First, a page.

Dehler was one of a few venerable European sailboat brands that ran out of oxygen during the Great Recession. You may recall that many of their quick, durable, well-built cruiser-racers got sold on this side of the Pond over the years. Hanse Group, which evidently aspires to be the General Motors of European boatbuilding, bought the remains of the business a while back and this Dehler 38, which just debuted in Annapolis, is the first all Hanse-built model they’ve put out. It was the very first boat I test-sailed after the show, and I have to say I was impressed by its performance.
It is not as well built as its predecessors, but it sails as well, or even better. I recall, for example, that the rudder on the last Dehler I test-sailed, over 10 years ago, lost its grip in just 15 knots of wind. No such worries on this puppy. We had about the same wind this time, and the boat was very sure-footed and quick. It is also considerably less expensive than a new “old” Dehler would be–base price in the U.S. for this model is a tad under $220K, which isn’t that much more than what a 12-year-old Dehler would set you back.
Hanse is renowned for the severe, edgy Euro-styling of its own Hanse brand boats (the other brands in the conglomerate include Moody, Fjord, and Varianta), but they restrained themselves here. This new 38 has a sort of subdued modern look inside that is vaguely reminiscent of the old Dehler interiors.
I rather liked the curved headrests over the settees. It makes you feel like you’re in a private jet
The galley is small, but very serviceable
Two- or three-cabin layouts are available. I was on a three-cabin boat. You have to go through the head to get to the port-side aft cabin, but the head is cleverly laid out, and this works much better than you’d think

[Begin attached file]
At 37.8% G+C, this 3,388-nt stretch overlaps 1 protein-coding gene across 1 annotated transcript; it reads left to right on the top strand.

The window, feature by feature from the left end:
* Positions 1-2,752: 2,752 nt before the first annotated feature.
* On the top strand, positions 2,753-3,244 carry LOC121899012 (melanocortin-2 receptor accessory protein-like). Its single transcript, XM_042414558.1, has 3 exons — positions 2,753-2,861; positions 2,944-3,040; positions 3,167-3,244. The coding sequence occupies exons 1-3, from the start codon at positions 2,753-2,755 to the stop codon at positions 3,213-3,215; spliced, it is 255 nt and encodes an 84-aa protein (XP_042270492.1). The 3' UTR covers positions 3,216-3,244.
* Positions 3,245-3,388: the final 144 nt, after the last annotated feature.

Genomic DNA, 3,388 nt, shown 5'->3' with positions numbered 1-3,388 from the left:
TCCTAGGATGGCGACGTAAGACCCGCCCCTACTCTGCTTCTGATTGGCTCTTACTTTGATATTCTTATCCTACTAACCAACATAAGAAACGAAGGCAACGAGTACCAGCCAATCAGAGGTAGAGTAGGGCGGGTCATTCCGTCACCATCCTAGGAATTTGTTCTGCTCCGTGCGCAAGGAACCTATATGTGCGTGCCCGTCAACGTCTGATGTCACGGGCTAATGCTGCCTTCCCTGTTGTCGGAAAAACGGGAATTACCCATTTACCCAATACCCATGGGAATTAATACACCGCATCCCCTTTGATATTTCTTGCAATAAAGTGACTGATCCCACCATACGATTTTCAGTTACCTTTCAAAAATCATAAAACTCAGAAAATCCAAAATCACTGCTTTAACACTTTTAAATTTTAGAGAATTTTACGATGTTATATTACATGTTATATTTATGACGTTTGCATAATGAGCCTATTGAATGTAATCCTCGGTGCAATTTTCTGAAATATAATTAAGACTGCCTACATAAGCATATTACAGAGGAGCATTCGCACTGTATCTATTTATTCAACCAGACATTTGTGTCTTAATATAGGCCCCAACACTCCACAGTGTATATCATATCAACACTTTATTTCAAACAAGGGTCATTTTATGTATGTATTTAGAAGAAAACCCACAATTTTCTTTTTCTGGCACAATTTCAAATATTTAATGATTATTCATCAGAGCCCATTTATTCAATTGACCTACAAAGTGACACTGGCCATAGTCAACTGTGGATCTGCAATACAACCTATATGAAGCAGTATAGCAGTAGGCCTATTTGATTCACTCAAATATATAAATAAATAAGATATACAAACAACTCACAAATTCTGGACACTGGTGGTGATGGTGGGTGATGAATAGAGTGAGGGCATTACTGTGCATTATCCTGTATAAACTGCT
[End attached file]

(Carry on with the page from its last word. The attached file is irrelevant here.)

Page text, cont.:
The boat has three different keels to choose from–standard cruising, shoal-draft, and competition–and two different fractional rigs, one with standard Selden aluminum spars and a taller one with carbon sticks. I sailed the straight standard boat, which at its best was hitting speeds a tad over 9 knots, which ain’t too shabby for a boat with handlaid laminate and a 34-foot waterline. We had no instruments of any sort (other than my handheld GPS), but I estimate its best closehauled angle was just inside 30 degrees apparent.
Pony up for the taller rig and deeper keel, and I think you might have a very competitive boat here. Even with the standard set-up, you clearly won’t be embarrassing yourself during a beer-can series.
This is my babysitter Matt Karhan steering for a bit while I snap pix. The boat has twin helms and a fold-down transom
One nice performance feature is the full-width traveler. It’s recessed in the sole, which looks cool, but I wonder if stray line tails will get tangled up in there
My test-boat did not have the optional fixed cockpit table. Thus there was nowhere to mount a chartplotter in the cockpit and nowhere to mount a steering compass near the helm, as the wheels are on struts rather than binnacles. Folks with older eyes may have a hard time reading those little bulkhead compasses while steering
You can read a full review of the boat in an upcoming issue of SAIL.
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